if you use a progressive press do you mic all that much? after its setup no mic-ing?
Link Posted: 12/28/2012 8:59:41 AM EDT
Link Posted: 12/28/2012 9:31:09 AM EDT
Originally Posted By dryflash3:

Originally Posted By Solace22:
I am new to reloading and have been reloading 9mm with my father. He is very old school but I want to see how his processes match up with some of you here.

when cleaning brass he advised me to put them in a 'bucket' of soapy hot water give them a good shaking and let them set for days. Then empty the water, rinse them off and dry them. He puts them all in a small toaster type oven and ensures they are dry.
-This process did not seem very effective. A 'pollen' like dust was found in several of the brass and we had to clean them by hand.

We then visually inspect every piece of brass and mic'd them. (inside and out)
We then primed them with a hand primer.
We then test fit a bullet in each brass to ensure the brass was not too large and allowed the bullet to drop in too easy. (several allowed the bullet to fall inside the brass without effort) If they allowed the bullet to drop in too easy he crimped them and we proceeded.

We loaded them each by hand with powder using his powder dispenser. We weighed every 5th one to ensure it was consistent.

We used a single stage press and pressed the bullet in, mic'd it. We then crimped it a bit and mic'd. it again.

To me if we used a multistage press we would eliminate alot of steps, I asked him about it and he said even on a multistage press you have to mic and check before the final product, which seems pointless then to use a multistage press.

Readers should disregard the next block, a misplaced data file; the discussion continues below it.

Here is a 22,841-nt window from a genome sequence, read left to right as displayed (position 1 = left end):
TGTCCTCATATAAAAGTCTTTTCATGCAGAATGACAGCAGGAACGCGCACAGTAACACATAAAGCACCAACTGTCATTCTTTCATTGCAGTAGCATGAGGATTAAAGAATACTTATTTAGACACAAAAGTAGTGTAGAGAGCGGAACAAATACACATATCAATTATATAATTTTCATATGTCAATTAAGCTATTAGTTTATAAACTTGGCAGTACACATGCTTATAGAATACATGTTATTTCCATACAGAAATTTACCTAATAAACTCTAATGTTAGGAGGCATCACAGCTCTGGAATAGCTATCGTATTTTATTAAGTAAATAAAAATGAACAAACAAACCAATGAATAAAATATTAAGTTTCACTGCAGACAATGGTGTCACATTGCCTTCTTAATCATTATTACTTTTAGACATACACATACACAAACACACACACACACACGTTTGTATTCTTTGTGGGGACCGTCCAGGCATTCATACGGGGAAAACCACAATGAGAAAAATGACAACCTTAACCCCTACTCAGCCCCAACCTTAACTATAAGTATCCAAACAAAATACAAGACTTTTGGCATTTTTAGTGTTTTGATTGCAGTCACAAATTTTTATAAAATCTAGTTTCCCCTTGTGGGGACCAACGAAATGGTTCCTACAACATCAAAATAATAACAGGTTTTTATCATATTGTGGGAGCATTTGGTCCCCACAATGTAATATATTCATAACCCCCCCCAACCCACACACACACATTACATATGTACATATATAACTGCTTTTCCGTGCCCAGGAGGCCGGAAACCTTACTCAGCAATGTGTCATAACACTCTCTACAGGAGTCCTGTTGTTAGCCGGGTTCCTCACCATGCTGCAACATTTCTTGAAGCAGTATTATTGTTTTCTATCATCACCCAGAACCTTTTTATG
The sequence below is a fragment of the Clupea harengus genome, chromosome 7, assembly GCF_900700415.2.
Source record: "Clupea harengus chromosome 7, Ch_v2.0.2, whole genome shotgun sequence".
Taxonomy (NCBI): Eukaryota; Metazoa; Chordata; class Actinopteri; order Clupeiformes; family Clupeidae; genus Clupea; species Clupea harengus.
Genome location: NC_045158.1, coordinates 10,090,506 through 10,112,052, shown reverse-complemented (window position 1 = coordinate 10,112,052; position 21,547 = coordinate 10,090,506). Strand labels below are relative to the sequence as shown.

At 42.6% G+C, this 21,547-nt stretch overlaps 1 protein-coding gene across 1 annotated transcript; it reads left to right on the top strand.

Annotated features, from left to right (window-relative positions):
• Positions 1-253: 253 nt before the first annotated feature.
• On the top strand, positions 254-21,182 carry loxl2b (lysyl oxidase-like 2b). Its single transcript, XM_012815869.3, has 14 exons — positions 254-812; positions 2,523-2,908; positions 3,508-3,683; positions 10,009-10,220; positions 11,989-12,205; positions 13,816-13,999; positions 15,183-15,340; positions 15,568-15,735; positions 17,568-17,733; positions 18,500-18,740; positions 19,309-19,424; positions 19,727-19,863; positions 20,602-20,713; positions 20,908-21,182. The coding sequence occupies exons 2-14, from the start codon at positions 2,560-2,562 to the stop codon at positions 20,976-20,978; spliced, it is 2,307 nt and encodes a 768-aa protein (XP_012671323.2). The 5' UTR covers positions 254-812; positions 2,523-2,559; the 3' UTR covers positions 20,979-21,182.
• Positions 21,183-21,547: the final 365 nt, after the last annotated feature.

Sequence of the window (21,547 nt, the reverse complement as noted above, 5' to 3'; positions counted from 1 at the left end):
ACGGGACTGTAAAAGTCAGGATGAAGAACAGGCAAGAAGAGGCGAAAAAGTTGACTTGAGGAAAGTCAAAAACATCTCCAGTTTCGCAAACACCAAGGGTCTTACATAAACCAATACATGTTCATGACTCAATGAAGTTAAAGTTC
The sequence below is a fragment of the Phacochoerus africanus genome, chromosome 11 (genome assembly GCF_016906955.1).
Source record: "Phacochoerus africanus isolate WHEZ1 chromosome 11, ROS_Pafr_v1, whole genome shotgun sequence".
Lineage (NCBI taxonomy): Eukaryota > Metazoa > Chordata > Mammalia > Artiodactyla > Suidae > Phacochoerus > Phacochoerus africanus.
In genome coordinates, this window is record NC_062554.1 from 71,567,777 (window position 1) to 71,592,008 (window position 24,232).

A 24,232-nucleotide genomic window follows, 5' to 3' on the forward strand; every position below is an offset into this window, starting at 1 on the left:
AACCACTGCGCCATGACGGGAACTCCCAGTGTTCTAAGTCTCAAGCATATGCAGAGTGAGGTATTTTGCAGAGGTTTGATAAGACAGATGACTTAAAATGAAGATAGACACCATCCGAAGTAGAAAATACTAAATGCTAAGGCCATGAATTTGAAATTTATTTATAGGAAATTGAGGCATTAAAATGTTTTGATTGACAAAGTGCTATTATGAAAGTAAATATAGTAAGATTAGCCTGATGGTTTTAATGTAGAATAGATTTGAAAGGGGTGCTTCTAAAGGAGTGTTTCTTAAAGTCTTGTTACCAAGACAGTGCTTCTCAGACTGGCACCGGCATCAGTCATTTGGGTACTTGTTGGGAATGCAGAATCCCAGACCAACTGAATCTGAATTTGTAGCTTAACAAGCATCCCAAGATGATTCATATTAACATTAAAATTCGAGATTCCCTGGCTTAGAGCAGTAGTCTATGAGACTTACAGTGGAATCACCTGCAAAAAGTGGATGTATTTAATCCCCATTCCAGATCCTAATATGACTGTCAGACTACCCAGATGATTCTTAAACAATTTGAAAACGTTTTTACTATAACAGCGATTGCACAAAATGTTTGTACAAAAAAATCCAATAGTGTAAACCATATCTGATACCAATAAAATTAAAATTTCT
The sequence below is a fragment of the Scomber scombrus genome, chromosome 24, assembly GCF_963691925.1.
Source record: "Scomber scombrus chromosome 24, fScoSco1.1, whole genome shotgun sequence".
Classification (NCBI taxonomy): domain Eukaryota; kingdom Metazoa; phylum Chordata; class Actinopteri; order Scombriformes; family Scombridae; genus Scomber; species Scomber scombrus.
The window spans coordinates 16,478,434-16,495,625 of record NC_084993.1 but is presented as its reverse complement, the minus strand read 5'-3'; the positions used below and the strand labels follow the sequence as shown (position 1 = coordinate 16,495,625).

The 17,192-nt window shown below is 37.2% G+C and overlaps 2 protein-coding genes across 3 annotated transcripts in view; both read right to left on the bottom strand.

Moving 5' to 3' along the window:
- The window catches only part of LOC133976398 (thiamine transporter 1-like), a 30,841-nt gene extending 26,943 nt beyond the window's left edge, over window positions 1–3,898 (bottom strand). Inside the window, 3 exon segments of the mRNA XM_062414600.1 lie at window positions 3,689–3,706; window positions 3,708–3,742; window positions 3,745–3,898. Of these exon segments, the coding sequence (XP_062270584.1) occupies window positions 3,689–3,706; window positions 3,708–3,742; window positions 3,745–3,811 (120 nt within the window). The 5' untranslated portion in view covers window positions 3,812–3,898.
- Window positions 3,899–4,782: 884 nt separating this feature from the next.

That's doing it the hard way. For pistol straight wall cases;

1) Clean brass in a tumbler, takes a couple of hours.

2) Inspect cases for defects. Skip all the useless miking.

3) Size cases with a carbide sizer, no lube needed, this also deprimes. Ensure sized case fits guns chamber at this point.

4) Prime cases.

5) Bell case just enough for bullet to start.

6) Drop powder charge.

7) Seat bullet and crimp.

For rifle bottle necked rounds go up to Tutorials and look for the 4 part "223 reloading" posts. That is my process.




Ill do that thanks!
Link Posted: 12/28/2012 9:44:47 AM EDT
Link Posted: 12/28/2012 10:03:46 AM EDT
[Last Edit: 12/28/2012 10:04:47 AM EDT by eeochs]
Like most replies above have stated, you could probably stand to improve your cleaning method the most.

Here are the benefits of a tumbler:
- less hands on intensive
- highly polished brass shows defects better, a cracked case sticks out like a sore thumb